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~~~^~~~

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Wait until the same ill-trained, uneducated, and poorly supervised screeners become federal employees. Then they're have real power, and you better not question the wisdom of Big Brother.
This is going to be like going through a police roadblock every time you go to work. It is unpleasant and a little scary when you know that some screeners will try to pick a fight when you are on your way back to the airplane on a fourteen hour day - or continuous duty overnight.

I'll try to think of Chevy Chase singing "Moon River" and asking the Doc, "Was that the finger, or your whole fist?"
 

avbug

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If Elwood had just kept quiet, there would be no problem.

Since the late 60's, it's been very tabboo to say words like "hijack", or "bomb," on flights. This is basic. Passengers have warnings to be careful about what they say, posted throughout the terminal. Passengers are warned not to make jokes, or comments or any nature that could be construed to be threatening.

Recently we have seen a public uproar, not entirely unjustified, when a pilot during an emergency remarked that he gave himself to God.

The recent flap with the secret service agent didn't start with a confrontation. It began with two FA's who were nervous because they found a passenger's reading material with an arabic title. The rest followed afterward. Small things lead to big things.

Avoid even the very appearance of evil as they say. Don't give cause.

One might as well cry foul that a police officer is upset when one suddenly runs away from him. Of course he will assume you are running for a reason; weather you have done anything or not is no longer material. Running from the police officer is a crime in many jurisdictions. Every bit as much as running down the escalators the wrong way...several folks on this very forum were ready to crucify a passenger for that. But let it happen to a pilot; oh, no!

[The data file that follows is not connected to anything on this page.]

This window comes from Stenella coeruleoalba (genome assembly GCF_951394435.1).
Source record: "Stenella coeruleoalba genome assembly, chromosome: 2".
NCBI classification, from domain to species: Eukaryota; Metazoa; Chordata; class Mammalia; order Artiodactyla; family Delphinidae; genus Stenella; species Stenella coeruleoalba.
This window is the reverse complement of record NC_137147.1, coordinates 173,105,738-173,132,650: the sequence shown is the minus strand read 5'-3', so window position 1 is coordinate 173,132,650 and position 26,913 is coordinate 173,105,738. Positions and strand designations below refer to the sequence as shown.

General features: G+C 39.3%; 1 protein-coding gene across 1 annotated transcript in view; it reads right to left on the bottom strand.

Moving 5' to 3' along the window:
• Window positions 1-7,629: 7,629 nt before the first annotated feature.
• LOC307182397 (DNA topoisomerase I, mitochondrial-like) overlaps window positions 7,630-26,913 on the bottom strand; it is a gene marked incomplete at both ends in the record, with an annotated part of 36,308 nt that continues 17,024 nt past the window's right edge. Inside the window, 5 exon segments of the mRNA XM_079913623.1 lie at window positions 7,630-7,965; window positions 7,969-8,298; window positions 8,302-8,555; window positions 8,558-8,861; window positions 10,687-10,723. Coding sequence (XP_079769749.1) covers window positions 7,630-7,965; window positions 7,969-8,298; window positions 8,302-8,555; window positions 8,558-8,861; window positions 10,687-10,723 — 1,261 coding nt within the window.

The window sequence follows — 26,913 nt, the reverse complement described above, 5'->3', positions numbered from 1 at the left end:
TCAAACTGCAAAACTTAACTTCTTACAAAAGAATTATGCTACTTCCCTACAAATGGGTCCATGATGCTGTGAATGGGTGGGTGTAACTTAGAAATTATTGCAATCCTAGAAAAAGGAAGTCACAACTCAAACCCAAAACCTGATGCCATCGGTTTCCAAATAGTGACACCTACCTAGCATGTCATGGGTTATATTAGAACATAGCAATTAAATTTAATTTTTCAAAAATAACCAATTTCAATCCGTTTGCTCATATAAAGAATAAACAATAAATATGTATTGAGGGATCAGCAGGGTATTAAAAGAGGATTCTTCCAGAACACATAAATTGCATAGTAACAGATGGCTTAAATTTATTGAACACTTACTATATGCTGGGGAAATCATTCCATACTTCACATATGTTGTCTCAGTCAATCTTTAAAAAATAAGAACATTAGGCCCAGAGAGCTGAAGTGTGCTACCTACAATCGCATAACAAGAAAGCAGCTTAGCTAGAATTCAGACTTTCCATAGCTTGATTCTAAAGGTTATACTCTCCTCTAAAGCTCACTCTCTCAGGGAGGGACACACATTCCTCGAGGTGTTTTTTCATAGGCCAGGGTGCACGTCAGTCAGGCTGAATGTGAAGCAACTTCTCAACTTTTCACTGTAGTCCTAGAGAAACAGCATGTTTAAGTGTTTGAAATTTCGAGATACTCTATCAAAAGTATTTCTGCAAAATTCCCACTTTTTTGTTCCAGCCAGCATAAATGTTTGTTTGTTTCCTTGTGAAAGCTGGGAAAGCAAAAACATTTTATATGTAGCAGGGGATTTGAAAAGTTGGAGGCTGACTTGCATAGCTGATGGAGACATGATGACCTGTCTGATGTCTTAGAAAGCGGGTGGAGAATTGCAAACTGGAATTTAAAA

When you're pulled over by the highway patrol one evening, have some fun with the officer. When he arrives at your window, rather than just complying with your driving license and registration, why not hide your hands, and say, "I don't need a gun, officer. I could just back over you with my car." See if you get some laughs, and then call the ACLU for defense when you're dragged from the car under protest.

It's such a simple matter to pass through security and keep one's trap shut. One needn't make comments about crashing airplanes, bombs, threats, or any other issue. Simply pass through, and be done. Is this so hard? Is this rocket science?

I see people jumped all over on boards from time to time for making simply gramatical or spelling errors. Don't do that, they're told. A pilot pays attention to detail. A pilot must be careful, professional. Does that include speech, or is it only an internet issue? A professional pilot should know when to speak, and when to keep silent. Certainly a professional who considers himself at a higher level than those around him. This is evidently a widespread commonality, as I've been hearing a number of derrogatory comments talking down to screeners on various posts.

Why not just take the high road? It only takes a few moments to pass through security. A few moments of silence. Wanded, waved through, done. Silence is golden. It goes a long way. If one has anything at all to say, perhaps a complement to the underpaid person performing the screening, or a comment on the weather. Perhaps a remark about football, or the color green. But for the love of pete, with so many other things to say, or discuss, or keep silent about, are we going to sympathise with a pilot who makes a crack about crashing the airplane?

I certainly won't.
 

flashpoint